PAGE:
Narrative Errorthat’s my hero story, and I’m sticking to it
It’s easy for young people to look down on elders watching Fox News, or their increasingly imitative lefty competitors, parroting ever more of their chosen network’s narrative. News is no longer news, no longer journalism, but adult story time, telling and retelling the same fables and yarns, filling in the details with current events.
This is true, but no one’s fit to throw stones. We all prefer to hear a story that we like, stop there, feel good, repeat to others, and see them nod along. We all like to know the right answer, no matter what life throws at us. As people, we crave praise and avoid accountability. We don’t want to answer to facts when we can triumph in fiction. We can write fiction. Changing facts is hard.
Many readers of this blog work in free and open source software. Many believe that free and open source software make the world a better place, serve the public interest, or advance great causes like human freedom. Why? Right or wrong, has it been tested?
Open source liberation is a very powerful story. One that remains largely theoretical, beyond the good that open source does for the developers who believe its line. Open source has given me free code, tools, and education. Open source made a number of early proponents rich, and boosted many careers, including mine. That is no cause for moral congratulation. I don’t deserve credit from others for serving myself and my own kind.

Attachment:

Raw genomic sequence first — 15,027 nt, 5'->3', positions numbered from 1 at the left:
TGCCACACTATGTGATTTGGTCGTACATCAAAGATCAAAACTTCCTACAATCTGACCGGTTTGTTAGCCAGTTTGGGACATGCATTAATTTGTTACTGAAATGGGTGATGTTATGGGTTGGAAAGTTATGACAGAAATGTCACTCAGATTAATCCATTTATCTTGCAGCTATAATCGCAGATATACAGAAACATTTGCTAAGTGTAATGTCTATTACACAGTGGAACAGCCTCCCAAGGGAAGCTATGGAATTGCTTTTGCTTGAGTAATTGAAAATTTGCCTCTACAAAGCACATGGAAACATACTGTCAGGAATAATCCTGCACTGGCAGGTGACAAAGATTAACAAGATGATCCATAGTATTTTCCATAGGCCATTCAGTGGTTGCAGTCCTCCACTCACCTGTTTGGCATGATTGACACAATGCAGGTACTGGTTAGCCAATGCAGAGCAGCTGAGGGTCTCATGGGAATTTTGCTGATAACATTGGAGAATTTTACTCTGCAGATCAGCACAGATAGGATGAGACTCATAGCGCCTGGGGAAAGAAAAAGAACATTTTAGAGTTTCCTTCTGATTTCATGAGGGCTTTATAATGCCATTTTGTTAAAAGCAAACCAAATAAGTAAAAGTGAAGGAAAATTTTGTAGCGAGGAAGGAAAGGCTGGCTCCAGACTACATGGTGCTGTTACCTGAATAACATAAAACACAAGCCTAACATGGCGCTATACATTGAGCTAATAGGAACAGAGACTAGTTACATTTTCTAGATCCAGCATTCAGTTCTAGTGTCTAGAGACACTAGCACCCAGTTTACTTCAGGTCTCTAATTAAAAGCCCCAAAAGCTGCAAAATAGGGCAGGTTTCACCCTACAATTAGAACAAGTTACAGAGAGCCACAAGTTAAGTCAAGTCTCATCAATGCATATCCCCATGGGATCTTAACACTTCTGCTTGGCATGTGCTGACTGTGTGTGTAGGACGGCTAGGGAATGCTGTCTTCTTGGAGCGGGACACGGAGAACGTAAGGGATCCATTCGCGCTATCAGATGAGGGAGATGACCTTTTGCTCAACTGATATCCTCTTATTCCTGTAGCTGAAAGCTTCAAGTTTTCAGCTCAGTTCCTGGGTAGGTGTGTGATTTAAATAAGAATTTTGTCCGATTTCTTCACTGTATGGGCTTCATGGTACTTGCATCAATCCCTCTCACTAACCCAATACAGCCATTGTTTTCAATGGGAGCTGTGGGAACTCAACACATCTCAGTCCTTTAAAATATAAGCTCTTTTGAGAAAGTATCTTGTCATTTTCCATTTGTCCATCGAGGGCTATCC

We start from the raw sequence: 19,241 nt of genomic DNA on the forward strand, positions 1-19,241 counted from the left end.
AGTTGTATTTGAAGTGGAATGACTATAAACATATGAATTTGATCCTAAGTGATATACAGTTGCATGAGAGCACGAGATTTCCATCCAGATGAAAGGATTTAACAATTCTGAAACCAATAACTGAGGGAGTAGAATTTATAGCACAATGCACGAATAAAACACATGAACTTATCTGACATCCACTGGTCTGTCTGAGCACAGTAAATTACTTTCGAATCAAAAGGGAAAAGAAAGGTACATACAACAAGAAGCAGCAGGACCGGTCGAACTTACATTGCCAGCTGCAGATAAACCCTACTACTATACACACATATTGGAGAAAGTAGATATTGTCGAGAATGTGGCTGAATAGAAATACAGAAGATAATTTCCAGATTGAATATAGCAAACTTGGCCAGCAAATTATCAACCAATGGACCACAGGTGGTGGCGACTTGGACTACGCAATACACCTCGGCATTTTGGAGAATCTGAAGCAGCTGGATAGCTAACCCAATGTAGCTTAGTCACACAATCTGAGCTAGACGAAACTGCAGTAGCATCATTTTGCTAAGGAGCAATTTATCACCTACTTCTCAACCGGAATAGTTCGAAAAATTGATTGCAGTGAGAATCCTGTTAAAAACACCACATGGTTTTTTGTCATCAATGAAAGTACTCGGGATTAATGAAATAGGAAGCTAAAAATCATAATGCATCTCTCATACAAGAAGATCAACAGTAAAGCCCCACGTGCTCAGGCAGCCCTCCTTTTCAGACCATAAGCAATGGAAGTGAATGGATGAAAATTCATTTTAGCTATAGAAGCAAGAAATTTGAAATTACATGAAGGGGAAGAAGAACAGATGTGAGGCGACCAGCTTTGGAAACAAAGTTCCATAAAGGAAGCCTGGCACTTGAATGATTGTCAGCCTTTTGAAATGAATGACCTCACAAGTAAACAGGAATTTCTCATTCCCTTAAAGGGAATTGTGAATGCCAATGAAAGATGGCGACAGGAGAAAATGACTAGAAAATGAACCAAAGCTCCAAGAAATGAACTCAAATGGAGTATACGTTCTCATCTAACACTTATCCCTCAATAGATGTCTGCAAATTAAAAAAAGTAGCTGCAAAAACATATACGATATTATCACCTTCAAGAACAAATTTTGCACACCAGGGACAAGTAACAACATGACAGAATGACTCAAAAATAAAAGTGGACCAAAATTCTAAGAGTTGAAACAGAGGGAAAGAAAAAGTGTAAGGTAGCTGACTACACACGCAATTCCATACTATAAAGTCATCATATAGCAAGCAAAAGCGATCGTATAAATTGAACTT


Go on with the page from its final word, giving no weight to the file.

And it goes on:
The questions must be different. What, if anything, has been done to hold hackers to broad account for the plaudits they give themselves? What have we done to ensure that the happy examples of open source helping the world we love to read and repeat aren’t selectively picked? Have you ever read a story about open source doing harm? If not, how is that possible?
For years and years, I was glad to accept the narrative of open source as righteous, freedom-loving revolution. I was glad to bask in reflected glory by chipping in my own code and identifying with the cause. I did not challenge underlying assumptions. And why should I? The esteem I sought came almost entirely from my peers—fellow programmers online—and not from any broader community, much less the public at large. Likewise the opportunities I craved and enjoyed. Insular plaudits and good pay were more than enough.
That insularity stunted my growth as a programmer, as a thinker, and as a human being. I did not ask others what they wanted from software, except through oddly technical processes that technical people like me defined. After all, I was the expert. I told them what they ought to want from computing. Which, it turned out, reflected my own desires: read source code, improve it, share it if I want, sell it if I don’t. My four freedoms, not theirs.
Alas, narrative error proves entirely general. There’s no natural limit to its warping effect on thinking life. It can stunt us in matters large and small, work-wise, policy-wise, and every-wise.
We can’t be immune. At best, we can be vigilant. We can be disciplined. We can be open … to humility most of all. We can test our stories, not by how much we like them, or how noble a hero they make us out to be, but in the eyes and experiences of others. The others we’re meant to serve.
Your thoughts and feedback are always welcome by e-mail.
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